"Test1234!" is not safer then "mucho danke shopping magazzini", rather the opposite. Let the user find his way to create a memorable complex password. If you force him into a scheme you think best, you will weaken passwords.

And: Except for the most critical uses, 40 bits of entropy are enough. If it is not enough, you need to rethink the way you store your passwords.

That is why i think XKCD has it right, no matter what Bruce Schneier says (i never thought i would agree on a security topic rather with a comic author than one of my most respected security experts).


Yes, of course. There are always exceptions. But in those cases you should rather look into using two factor authentication than trying to get the users brain work in a way that evolution did not intend it to.

Comment: Too much (Score 1) 287

by mseeger (#47943351) Attached to: Slashdot Asks: What's In Your Home Datacenter?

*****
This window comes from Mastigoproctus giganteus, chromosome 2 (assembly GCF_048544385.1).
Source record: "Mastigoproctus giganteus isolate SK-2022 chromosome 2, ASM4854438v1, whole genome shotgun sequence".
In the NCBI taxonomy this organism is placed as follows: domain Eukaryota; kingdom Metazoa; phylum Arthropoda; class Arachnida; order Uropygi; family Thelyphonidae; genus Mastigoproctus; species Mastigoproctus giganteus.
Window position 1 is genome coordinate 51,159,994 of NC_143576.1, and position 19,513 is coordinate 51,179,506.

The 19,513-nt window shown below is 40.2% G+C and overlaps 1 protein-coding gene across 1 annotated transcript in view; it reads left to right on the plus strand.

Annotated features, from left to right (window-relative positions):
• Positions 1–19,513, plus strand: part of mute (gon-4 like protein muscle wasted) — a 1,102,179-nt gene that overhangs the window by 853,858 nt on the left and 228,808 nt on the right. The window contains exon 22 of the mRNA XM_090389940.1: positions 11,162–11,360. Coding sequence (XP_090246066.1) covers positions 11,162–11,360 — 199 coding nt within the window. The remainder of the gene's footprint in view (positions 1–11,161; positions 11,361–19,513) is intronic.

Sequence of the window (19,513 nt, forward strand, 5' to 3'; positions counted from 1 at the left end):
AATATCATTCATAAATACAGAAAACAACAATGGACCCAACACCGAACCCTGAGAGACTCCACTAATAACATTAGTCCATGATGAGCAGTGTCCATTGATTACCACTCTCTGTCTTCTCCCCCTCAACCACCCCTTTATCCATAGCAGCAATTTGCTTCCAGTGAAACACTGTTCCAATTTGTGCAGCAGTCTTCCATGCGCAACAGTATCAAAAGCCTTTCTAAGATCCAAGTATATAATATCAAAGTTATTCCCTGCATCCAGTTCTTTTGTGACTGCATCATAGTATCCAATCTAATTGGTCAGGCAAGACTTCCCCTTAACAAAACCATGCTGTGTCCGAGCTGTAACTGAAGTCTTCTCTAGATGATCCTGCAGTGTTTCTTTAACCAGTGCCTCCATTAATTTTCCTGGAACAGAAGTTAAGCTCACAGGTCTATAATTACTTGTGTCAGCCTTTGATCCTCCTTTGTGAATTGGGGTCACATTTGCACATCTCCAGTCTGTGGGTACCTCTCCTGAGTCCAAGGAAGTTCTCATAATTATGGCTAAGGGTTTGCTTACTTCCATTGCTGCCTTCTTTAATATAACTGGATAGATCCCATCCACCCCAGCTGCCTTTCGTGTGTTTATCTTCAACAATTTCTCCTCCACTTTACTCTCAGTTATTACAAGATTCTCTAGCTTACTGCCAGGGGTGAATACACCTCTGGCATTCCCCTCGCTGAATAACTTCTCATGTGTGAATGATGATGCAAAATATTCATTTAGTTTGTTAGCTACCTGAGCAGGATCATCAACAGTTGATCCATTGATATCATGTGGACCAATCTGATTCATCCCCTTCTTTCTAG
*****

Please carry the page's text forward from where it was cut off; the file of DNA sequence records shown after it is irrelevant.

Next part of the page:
Pure datacenter are: 2 firewalls, 1 Sun X2100, 1 QNAP NAS, 1 PC, 1 Raspberry, 1 VoIP-Gateway, 1 Homematic automation server, WLAN Controller
In the network: 5 mobile devices, 2 PC, 1 Notebook, BluRay-Player, 4 Audio Devices (Sonos), 2 Access Points, 2 USB-via-IP extender, Printer, Scanner, multiple IP-based sensors

Comment: Disagree (Score 1) 288

by mseeger (#46917049) Attached to: Applying Pavlovian Psychology to Password Management

Is the duty for password complexity correctly placed on the users shoulder? I think not...